Glutamine, despite being the most abundant amino acid in the body, appears to become conditionally essential in various critical care states. It is the major fuel source for enterocytes, lymphocytes, and macrophages, and thus, its deficiency can cause not only compromise of the barrier function of the intestinal epithelium but also impaired immunologic function.[12] Arginine is another non-essential amino acid that can become conditionally essential under conditions of stress and sepsis. Administration of pharmacologic doses of arginine has been shown to enhance secretion of many hormones including growth hormone, insulin-like growth factor, pituitary growth hormone, prolactin, and others. It is also a precursor for synthesis of nitrates, nitrites, and nitric oxide, which seems to play an important role in macrophage killing capacity.[13-14] The omega-3 fatty acids (the so-called fish oils) have a number of advantageous properties compared with the more commonly used omega-6 fatty acids (vegetable oils). The latter are generally considered immunosuppressive (inhibit antibody formation, lymphocyte and macrophage activity, and T-suppressor cell proliferation), while the former are less inflammatory and more immunostimulatory.[12] [15] Finally, the purine and pyrimidine nucleotides (adenine, guanine, thymidine, and uracil), being precursors for DNA and RNA, appear to be essential for cell energetics (ATP) and may also play a role as physiologic mediators (c-AMP). Administration of these agents improves natural killer cell activity and enhances resistance to infection.[16]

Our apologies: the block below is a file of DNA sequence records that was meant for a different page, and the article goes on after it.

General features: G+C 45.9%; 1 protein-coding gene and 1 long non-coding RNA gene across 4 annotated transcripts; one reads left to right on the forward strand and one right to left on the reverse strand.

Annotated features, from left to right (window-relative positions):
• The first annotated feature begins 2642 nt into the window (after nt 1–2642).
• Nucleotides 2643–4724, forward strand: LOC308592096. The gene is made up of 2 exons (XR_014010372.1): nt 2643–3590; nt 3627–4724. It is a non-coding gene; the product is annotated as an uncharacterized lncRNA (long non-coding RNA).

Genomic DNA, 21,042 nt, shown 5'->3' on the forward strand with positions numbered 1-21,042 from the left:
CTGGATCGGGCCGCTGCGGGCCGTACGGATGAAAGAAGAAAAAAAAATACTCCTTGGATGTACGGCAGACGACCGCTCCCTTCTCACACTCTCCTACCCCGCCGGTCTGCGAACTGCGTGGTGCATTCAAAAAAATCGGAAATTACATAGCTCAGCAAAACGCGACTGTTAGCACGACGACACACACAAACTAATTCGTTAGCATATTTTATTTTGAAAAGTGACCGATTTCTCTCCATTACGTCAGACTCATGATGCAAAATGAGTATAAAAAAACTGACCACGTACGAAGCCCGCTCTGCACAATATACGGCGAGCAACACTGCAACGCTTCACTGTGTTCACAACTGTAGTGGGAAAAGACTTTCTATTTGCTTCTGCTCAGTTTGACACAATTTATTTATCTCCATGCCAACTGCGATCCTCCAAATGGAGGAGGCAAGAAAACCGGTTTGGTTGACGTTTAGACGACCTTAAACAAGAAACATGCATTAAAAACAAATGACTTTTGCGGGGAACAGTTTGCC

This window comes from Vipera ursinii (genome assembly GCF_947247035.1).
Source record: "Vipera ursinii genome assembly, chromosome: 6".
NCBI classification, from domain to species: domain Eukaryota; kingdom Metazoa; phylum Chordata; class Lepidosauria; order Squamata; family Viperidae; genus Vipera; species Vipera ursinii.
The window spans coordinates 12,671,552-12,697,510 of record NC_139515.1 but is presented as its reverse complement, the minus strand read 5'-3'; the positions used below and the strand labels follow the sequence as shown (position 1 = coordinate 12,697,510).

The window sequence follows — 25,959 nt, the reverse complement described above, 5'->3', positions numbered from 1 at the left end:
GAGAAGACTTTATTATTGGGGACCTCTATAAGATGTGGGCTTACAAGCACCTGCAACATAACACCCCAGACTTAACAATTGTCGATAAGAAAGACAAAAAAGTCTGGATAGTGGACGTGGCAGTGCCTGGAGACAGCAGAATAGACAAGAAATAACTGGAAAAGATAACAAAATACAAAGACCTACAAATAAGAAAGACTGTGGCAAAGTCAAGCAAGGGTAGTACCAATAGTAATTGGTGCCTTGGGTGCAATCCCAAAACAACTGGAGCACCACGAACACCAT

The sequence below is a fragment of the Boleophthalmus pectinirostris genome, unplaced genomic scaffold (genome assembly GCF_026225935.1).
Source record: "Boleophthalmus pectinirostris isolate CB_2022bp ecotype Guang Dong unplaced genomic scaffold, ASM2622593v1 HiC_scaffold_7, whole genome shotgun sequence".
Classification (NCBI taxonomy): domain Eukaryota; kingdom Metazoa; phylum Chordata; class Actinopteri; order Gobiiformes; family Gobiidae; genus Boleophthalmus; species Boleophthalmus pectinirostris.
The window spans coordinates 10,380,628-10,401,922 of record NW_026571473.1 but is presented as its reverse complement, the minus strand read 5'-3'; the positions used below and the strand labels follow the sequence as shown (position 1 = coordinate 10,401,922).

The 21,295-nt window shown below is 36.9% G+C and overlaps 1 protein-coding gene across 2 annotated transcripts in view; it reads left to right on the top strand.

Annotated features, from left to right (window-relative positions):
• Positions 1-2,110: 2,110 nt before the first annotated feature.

Many prospective randomized trials in many different patient populations have evaluated the impact of these immunologically enhanced nutritional formulations. However, because of differences in the patient populations studied, the composition of the diets, and the clinical and laboratory outcomes measured, it has been extremely difficult to gain consensus regarding the proper role for these expensive formulations. Several recent evidence-based reviews[17-19] and the recently published consensus statement from the American Society for Parenteral and Enteral Nutrition[20] reflect the limitations of the currently available literature and the need for additional scientific study in specific patient populations. Our purpose in performing this review was to examine the role of enterally-enhanced formulas in the trauma patient, to determine if distinct recommendations could be made regarding this patient population that might not have been evident in the reviews of less-specifically defined patient groups. Unfortunately, the same shortcomings that plague the immuno-nutrition literature as a whole apply to the currently available studies of trauma patients. Despite our review comprising 10 Class I (prospective, randomized, controlled) studies (see evidentiary table that follows), small patient numbers in the individual studies and methodological differences between the studies prevent us from making Level I recommendations. Future studies need to address the following limitations in the immuno-nutrition-in-trauma literature: